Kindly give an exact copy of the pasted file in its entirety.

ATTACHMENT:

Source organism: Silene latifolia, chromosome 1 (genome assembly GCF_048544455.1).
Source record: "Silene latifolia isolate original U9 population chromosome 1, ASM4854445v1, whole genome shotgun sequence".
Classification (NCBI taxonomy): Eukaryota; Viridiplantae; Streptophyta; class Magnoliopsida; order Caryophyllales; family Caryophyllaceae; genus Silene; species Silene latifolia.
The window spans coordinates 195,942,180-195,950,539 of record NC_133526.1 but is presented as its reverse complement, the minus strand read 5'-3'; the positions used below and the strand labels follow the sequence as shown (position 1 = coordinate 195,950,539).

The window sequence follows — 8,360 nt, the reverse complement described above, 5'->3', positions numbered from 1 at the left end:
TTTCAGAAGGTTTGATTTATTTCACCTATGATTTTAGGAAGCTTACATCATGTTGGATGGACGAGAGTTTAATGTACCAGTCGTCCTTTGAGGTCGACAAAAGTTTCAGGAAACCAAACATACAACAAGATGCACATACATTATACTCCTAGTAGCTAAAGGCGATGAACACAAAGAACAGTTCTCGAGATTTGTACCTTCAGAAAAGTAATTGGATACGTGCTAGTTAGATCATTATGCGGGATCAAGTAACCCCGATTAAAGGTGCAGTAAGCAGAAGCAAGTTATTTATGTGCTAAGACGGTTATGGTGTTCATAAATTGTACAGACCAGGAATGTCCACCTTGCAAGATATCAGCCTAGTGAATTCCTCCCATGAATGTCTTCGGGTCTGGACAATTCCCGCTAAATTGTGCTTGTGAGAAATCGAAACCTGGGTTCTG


Source organism: Silene latifolia, chromosome 1 (genome assembly GCF_048544455.1).
Source record: "Silene latifolia isolate original U9 population chromosome 1, ASM4854445v1, whole genome shotgun sequence".
Classification (NCBI taxonomy): Eukaryota; Viridiplantae; Streptophyta; class Magnoliopsida; order Caryophyllales; family Caryophyllaceae; genus Silene; species Silene latifolia.
The window spans coordinates 195,942,180-195,950,539 of record NC_133526.1 but is presented as its reverse complement, the minus strand read 5'-3'; the positions used below and the strand labels follow the sequence as shown (position 1 = coordinate 195,950,539).

The window sequence follows — 8,360 nt, the reverse complement described above, 5'->3', positions numbered from 1 at the left end:
TTTCAGAAGGTTTGATTTATTTCACCTATGATTTTAGGAAGCTTACATCATGTTGGATGGACGAGAGTTTAATGTACCAGTCGTCCTTTGAGGTCGACAAAAGTTTCAGGAAACCAAACATACAACAAGATGCACATACATTATACTCCTAGTAGCTAAAGGCGATGAACACAAAGAACAGTTCTCGAGATTTGTACCTTCAGAAAAGTAATTGGATACGTGCTAGTTAGATCATTATGCGGGATCAAGTAACCCCGATTAAAGGTGCAGTAAGCAGAAGCAAGTTATTTATGTGCTAAGACGGTTATGGTGTTCATAAATTGTACAGACCAGGAATGTCCACCTTGCAAGATATCAGCCTAGTGAATTCCTCCCATGAATGTCTTCGGGTCTGGACAATTCCCGCTAAATTGTGCTTGTGAGAAATCGAAACCTGGGTTCTG